August 2008 Net WorthBack on track and headed in the right direction again after my first down month in roughly a year.

Here’s how my finances break down at the start of this month:

Cash:
Not a lot of movement here. Mostly because I had my checking account riding high at the end of last month for use on vacation and this month was a 3 paycheck month — I “topped-up” yesterday. I’d expect it to hover back around the $2k mark for September’s update.

Savings:
Slight recovery. In June, I “borrowed” $1500 from this account to pay for vacation. This month I returned just one third of that. Not great, but better than nothing.

Gov’t Bonds:
No action here. I’d pull the money out since I find I-Bonds dreadfully boring, but they’re earning a decent return right now so it wouldn’t make sense to move then.

401k:
Still technically losing money here. Not as badly, but when you’re contributing around $1k each month and seeing the balance only go up around $500, well, it doesn’t feel like such a good idea. I say that, but I’m not anywhere near holding back my contributions. In fact, while I’m already at the point to qualify for the maximum employer match, I’m on the verge of taking it one step further to hit the federal $15k limit.

Home:
Still dropped in value, but not that much. In fact, during the month it was down a lot further only to recover about 2 weeks later. Perhaps it has something to do with my neighbor’s house now on the market

Auto 1:
My little Scion xA has retained its value pretty well — back up a nudge this month. It’s nice to know that I was a good two years ahead of the curve when I picked up this little fuel efficient 4-door hatchback.

Auto 2:
It blows my mind that KBB thinks my BMW Z3 only has a trade-in value of $6290. Sure it’s over a decade old and it’s been in an accident but it’s only got 37k miles on it and runs like a charm. I know I could throw a “For Sale” sign on it and get some sucker to pay 5-figures for it any day. I’d pay that much for another one! Even still, as it’s paid for already, I’ve no problem letting it sit in the garage until it starts to appreciate. I’ve no doubt that it will sooner or later.

Credit Cards:
Right back to zero. It may look like I only paid off $601 this month, but once everything we spent on vacation cleared, the total bill was just shy of $2200. Wiped out. Too bad the rewards don’t amount to a pile of beans

Auto Loan:
Stepped up the pace on this one. Breaking the $4k mark puts me in the red zone. By October’s update, this number will be zero.

Other Loans:
Zero. Been that way since May 2007.

Mortgage:
Tons of progress here, but no reward. I’ve never sent so much extra towards the principle before but this was a failed attempt at having the PMI removed from my mortgage. I’ll go hard again this month (to the tune of around $2k) and hopefully that will push me over the edge and put that useless insurance behind me.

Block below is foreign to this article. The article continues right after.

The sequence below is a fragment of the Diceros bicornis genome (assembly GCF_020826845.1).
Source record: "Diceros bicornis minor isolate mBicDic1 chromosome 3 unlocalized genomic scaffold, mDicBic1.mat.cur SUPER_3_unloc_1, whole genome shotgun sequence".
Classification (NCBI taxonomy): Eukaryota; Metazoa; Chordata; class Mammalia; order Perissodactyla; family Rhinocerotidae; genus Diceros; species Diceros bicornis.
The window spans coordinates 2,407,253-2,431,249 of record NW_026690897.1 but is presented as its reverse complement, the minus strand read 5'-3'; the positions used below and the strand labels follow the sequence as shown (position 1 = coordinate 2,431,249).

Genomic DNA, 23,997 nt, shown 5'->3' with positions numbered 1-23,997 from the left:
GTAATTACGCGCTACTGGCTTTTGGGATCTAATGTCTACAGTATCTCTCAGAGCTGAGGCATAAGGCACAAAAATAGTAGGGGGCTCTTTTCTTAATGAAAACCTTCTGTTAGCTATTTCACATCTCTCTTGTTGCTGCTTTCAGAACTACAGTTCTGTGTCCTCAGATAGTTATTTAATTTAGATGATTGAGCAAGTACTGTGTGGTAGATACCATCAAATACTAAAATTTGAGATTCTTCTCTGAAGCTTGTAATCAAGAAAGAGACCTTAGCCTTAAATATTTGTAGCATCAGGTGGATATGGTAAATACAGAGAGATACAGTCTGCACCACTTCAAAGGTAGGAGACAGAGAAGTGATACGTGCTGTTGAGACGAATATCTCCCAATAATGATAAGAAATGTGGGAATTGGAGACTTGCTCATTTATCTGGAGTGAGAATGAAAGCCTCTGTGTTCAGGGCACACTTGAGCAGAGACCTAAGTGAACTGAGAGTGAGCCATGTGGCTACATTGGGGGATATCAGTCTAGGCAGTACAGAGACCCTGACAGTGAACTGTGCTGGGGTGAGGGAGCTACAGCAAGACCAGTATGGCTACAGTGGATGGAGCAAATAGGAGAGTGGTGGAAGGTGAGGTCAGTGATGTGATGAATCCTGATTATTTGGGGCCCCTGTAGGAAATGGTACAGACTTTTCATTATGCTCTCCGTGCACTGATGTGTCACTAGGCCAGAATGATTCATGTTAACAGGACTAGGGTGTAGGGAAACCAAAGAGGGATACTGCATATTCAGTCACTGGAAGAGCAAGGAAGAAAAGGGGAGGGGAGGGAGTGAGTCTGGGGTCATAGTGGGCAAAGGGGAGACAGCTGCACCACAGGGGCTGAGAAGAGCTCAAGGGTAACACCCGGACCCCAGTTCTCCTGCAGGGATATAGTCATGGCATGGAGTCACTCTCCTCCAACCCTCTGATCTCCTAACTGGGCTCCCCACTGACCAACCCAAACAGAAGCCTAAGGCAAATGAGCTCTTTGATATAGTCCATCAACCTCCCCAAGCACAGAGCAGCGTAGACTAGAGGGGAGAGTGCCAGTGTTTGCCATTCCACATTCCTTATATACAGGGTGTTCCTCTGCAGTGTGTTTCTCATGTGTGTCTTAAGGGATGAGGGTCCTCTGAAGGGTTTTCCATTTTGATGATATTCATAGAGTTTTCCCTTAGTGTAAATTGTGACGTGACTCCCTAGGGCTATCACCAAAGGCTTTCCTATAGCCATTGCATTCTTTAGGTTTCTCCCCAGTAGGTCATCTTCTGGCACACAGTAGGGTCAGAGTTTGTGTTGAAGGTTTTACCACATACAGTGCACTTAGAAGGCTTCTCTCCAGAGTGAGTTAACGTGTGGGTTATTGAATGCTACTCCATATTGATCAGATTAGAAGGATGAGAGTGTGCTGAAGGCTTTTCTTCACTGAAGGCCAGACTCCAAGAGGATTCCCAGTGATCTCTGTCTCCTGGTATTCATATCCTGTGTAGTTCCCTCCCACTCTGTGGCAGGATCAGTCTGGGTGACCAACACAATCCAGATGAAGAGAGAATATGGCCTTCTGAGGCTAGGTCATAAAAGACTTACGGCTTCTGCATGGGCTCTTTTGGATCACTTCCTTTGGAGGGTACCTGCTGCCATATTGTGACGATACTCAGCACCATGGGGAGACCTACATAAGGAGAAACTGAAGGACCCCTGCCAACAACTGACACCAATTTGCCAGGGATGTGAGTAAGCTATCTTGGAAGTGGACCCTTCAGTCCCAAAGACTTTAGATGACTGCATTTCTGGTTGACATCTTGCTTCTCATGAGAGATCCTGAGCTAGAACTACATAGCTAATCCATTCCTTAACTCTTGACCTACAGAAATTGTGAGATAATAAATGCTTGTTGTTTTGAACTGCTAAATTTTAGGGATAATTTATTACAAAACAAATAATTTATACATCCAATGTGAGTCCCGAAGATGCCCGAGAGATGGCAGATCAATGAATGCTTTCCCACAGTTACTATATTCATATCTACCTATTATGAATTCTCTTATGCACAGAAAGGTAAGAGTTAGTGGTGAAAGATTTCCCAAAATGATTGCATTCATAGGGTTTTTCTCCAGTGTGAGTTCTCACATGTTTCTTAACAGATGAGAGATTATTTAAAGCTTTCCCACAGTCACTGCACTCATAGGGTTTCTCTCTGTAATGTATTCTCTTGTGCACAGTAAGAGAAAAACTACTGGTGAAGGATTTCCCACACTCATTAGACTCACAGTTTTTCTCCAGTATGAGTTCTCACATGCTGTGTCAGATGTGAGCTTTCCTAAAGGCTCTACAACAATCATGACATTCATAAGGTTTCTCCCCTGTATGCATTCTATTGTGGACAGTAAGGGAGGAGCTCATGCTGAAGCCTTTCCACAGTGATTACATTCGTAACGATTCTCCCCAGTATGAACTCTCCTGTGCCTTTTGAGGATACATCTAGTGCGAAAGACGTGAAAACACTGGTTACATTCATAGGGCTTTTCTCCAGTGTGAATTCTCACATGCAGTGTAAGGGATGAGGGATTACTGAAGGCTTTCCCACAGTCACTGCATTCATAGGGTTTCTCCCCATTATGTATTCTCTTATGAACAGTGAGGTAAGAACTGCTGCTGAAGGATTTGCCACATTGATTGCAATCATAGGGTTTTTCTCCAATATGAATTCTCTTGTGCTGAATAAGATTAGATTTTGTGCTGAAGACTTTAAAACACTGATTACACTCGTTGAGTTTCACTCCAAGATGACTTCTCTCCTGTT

4 COMMENTS

  1. Can I ask why you would up your 401K contributions, instead of opening an IRA to have a wider range of investment options? Not a criticism, just curious for my own knowledge?

  2. Great question! Sadly, I’m not sure I have a great answer…

    Simplicity, I think, is the main reason. It’s just easier to have fewer open accounts. Maybe a bit of lazyness as well…

    I also can’t claim to fully understand how an IRA or Roth IRA really works and which, if either, someone in my position should lean towards.

    Years ago, when my personal business was at its height, I often flirted with an income level that would have prevented me from opening one.

    I never actually hit that mark, and now I’m no where even close, but had more clients paid for my services on time, I would have exceeded it right at the tail end of the year. It was just too close.

    I also find the $5000 contribution limit really low. I know that sounds like an arrogant statement, but it’s not meant to be.

    It would take 13 years to approach the balance on my 401k. Nearly 60% of the value of my 401k has come from the last 3 years of my contributions. On an IRA, over the past three years, I’d have been capped at $13k because of the low contribution limit.

    Admittedly, though, I just don’t understand the advantages of an IRA enough to figure out how being limited to contributing such a small amount each year can be beneficial.

    Obviously, it must be greatly beneficial because so many people do it — I’m just not there yet.

    Maybe when I finally eliminate the auto loan…

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